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A Celebrity Chef's Luxe Take on a Simple Salad

By Sean Brock, from Heritage (Artisan Books, 2014)

Salad of Plums and Tomatoes with Raspberry Vinegar, Goat Cheese, and Arugula Pesto


Serves 6

A few years ago, I bought some plums and tomatoes from a farmer at the market. When we loaded them in my truck, I was struck by how great they smelled together. Back in the kitchen, the first thing I did was dress a few plums and tomatoes with a bit of raspberry vinegar—what a revelation! A great raspberry vinegar that has a very low acidity brings out the fruitiness of the ripe tomatoes and marries well with the slight acidity of the plums. The vegetal bite and texture of the arugula pesto brings the sweet bits together very nicely.

4 large heirloom tomatoes (about 6 pounds)
3 ripe plums, cut away from the stones and thinly sliced
½ cup raspberry vinegar
½ cup extra-virgin olive oil
Kosher salt and freshly ground black pepper
8 ounces goat cheese, crumbled
3 ounces baby arugula, washed, patted dry, and stems removed
Arugula blossoms (optional)

Arugula Pesto
¼ cup pine nuts
1 pound arugula, washed and patted dry
2 ounces Pecorino Romano cheese, grated
1 garlic clove, minced
1 teaspoon sugar
½ cup grapeseed oil
¼ cup extra-virgin olive oil
Kosher salt and freshly ground black pepper

For the arugula pesto: Lightly toast the pine nuts in a skillet over medium heat, about 2 minutes. Watch carefully and stir occasionally to keep them from burning. Transfer to a plate and cool.

Put the pine nuts, arugula, cheese, garlic, and sugar in a blender and blend on high until smooth, about 2 minutes. With the blender running, slowly pour in the oils. When the oils are incorporated, season with salt and pepper. Set aside at room temperature. (The pesto can be made up to 2 days ahead. Transfer to a small container, pour a very thin layer of olive oil over the top to prevent the arugula from discoloring, cover tightly, and refrigerate; bring to room temperature before using.)

Cut three of the tomatoes into interesting shapes: slices, wedges, and rectangles. Lay the tomatoes and plums on a rimmed baking sheet in a single layer. Drizzle with the raspberry vinegar and olive oil and season with salt and pepper.

To complete: Smear ¼ cup of the pesto in a circle on each of six plates. Place slices, wedges, rectangles, and cubes of tomato on each plate. Arrange several plum slices over the tomatoes on each plate. Sprinkle the goat cheese over the plates and garnish with the baby arugula and, if you have them, arugula blossoms.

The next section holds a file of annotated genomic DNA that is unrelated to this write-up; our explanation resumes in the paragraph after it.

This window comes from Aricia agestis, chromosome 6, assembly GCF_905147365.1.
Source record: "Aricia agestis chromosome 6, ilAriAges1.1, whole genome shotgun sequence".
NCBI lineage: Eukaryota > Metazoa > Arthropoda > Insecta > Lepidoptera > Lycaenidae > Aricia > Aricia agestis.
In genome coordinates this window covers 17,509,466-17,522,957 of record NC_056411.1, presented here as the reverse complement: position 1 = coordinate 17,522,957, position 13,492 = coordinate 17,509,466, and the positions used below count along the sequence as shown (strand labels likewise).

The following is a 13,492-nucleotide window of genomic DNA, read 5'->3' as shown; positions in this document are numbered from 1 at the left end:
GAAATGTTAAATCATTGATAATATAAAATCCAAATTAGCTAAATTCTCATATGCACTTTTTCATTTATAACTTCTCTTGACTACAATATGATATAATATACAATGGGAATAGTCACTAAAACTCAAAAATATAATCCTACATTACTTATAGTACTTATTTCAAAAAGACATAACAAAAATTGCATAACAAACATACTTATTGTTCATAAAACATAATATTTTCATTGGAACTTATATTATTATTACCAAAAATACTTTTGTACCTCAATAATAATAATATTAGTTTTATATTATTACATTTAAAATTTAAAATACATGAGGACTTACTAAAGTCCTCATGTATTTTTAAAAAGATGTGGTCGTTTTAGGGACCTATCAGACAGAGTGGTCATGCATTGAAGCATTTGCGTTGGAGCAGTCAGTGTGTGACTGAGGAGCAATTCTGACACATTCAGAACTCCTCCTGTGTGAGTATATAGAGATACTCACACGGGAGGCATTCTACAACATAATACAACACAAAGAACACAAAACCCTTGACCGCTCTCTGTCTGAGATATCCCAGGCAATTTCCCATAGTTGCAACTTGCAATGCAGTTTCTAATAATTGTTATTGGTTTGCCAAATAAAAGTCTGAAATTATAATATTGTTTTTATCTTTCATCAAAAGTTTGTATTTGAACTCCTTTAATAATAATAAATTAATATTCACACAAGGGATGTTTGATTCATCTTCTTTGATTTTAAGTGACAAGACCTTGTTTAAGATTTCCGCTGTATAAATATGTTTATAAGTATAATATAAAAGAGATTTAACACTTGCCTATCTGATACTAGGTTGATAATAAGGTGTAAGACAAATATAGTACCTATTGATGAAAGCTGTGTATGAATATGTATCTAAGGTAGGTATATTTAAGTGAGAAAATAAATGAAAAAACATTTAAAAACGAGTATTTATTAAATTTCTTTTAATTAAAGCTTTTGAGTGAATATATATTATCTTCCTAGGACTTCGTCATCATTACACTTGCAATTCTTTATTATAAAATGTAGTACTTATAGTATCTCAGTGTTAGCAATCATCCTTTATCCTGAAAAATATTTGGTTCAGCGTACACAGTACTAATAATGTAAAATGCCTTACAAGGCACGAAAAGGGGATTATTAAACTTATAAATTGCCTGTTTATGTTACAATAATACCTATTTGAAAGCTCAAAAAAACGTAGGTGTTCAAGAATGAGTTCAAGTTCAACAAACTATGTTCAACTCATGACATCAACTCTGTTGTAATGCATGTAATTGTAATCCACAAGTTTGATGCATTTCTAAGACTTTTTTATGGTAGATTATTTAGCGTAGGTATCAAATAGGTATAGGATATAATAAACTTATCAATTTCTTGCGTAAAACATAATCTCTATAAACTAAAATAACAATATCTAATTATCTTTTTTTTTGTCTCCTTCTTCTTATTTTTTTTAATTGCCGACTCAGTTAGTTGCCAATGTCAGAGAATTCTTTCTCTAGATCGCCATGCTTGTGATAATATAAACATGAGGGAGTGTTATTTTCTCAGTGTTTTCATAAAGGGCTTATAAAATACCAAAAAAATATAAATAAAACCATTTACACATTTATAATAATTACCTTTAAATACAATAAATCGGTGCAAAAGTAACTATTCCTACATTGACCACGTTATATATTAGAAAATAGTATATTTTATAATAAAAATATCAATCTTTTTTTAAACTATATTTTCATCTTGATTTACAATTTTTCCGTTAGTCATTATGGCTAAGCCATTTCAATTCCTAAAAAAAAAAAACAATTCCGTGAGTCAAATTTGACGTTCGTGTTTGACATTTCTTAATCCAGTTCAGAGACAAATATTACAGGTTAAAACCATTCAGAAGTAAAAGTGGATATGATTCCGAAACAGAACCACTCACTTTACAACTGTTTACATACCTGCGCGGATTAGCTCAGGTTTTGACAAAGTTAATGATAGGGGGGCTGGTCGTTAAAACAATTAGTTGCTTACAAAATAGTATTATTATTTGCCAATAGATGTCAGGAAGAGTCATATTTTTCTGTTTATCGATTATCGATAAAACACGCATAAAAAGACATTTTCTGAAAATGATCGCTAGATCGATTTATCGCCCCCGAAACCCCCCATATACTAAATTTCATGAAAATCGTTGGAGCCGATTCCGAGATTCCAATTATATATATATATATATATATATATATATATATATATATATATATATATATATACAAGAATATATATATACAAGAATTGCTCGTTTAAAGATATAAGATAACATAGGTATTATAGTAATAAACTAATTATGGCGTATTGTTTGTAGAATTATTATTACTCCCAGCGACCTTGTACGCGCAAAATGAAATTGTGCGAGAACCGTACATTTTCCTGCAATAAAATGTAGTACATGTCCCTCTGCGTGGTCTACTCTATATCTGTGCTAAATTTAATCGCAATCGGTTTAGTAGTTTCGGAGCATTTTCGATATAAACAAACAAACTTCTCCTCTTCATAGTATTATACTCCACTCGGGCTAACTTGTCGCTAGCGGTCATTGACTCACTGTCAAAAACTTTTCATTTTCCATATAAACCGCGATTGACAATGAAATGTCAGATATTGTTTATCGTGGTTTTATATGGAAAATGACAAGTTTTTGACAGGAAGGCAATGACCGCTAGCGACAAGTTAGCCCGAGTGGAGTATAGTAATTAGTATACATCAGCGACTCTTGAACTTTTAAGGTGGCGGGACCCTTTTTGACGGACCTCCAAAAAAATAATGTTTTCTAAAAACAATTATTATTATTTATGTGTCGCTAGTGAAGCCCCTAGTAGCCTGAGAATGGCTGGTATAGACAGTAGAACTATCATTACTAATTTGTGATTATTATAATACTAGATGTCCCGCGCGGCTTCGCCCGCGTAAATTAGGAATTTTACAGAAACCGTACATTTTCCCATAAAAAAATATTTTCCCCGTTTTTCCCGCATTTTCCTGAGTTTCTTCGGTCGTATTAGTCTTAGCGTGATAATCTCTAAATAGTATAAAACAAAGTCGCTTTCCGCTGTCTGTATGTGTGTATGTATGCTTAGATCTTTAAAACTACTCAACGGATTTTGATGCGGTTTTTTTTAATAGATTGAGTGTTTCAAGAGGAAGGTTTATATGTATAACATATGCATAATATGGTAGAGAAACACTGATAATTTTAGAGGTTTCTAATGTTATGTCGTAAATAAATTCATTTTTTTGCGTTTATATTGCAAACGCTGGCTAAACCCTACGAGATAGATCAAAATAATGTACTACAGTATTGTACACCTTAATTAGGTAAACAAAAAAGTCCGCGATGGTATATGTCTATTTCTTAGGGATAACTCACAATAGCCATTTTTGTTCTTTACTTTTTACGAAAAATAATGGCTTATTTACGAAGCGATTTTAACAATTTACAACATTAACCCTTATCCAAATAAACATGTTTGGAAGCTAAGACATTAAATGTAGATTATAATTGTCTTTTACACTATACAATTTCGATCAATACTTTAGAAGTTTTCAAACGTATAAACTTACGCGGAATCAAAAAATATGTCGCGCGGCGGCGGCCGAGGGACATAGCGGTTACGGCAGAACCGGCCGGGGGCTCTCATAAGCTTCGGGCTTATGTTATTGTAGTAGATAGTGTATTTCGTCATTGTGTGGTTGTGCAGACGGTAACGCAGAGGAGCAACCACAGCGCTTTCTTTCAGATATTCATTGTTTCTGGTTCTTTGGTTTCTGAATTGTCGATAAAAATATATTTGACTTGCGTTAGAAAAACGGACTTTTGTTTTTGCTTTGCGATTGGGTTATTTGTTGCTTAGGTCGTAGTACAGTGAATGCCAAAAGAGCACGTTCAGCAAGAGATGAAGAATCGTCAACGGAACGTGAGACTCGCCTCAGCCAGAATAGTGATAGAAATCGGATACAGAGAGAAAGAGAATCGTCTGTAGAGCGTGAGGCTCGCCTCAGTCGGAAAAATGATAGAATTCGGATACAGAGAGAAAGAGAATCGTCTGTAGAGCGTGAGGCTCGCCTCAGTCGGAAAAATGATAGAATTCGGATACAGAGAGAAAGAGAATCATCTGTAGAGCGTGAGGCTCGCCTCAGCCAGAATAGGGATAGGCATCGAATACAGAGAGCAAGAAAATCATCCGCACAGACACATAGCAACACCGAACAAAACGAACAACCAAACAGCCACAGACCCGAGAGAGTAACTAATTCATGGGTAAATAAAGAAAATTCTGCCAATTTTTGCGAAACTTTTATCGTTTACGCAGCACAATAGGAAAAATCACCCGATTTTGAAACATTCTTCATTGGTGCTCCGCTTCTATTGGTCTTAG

Cracklin’ Cornbread


Made without flour or sugar, this Southern staple gets a new take from Chef Sean Brock.

By Sean Brock, from Heritage (Artisan Books, 2014)

Cracklin’ Cornbread

Makes one 9-inch round loaf

My favorite ball cap, made by Billy Reid, has a patch on the front that reads “Make Cornbread, Not War.” I’m drawn to it because cornbread is a sacred thing in the South, almost a way of life. But cornbread, like barbeque, can be the subject of great debate among Southerners. Flour or no flour? Sugar or no sugar? Is there an egg involved? All are legitimate questions.

When we opened Husk, I knew that we had to serve cornbread. I also knew that there is a lot of bad cornbread out there in the restaurant world, usually cooked before service and reheated, or held in a warming drawer. I won’t touch that stuff because, yes, I am a cornbread snob. My cornbread has no flour and no sugar. It has the tang of good buttermilk and a little smoke from Allan Benton’s smokehouse bacon. You’ve got to cook the cornbread just before you want to eat it, in a black skillet, with plenty of smoking-hot grease. That is the secret to a golden, crunchy exterior. Use very high heat, so hot that the batter screeches as it hits the pan. It’s a deceptively simple process, but practice makes perfect, which may be why many Southerners make cornbread every single day.

4 ounces bacon, preferably Benton’s
2 cups cornmeal, preferably Anson Mills Antebellum Coarse Yellow Cornmeal
1 teaspoon kosher salt
½ teaspoon baking soda
½ teaspoon baking powder
1½ cups whole-milk buttermilk
1 large egg, lightly beaten

1.  Preheat the oven to 450°F. Put a 9-inch cast-iron skillet in the oven to preheat for at least 10 minutes.

2.  Run the bacon through a meat grinder or very finely mince it. Put the bacon in a skillet large enough to hold it in one layer and cook over medium-low heat, stirring frequently so that it doesn’t burn, until the fat is rendered and the bits of bacon are crispy, 4 to 5 minutes. Remove the bits of bacon to a paper towel to drain, reserving the fat. You need 5 tablespoons bacon fat for this recipe.

3.  Combine the cornmeal, salt, baking soda, baking powder, and bits of bacon in a medium bowl. Reserve 1 tablespoon of the bacon fat and combine the remaining 4 tablespoons fat, the buttermilk, and egg in a small bowl. Stir the wet ingredients into the dry ingredients just to combine; do not overmix.

4.  Move the skillet from the oven to the stove, placing it over high heat. Add the reserved tablespoon of bacon fat and swirl to coat the skillet. Pour in the batter, distributing it evenly. It should sizzle.

5.  Bake the cornbread for about 20 minutes, until a toothpick inserted in the center comes out clean. Serve warm from the skillet.

 

 

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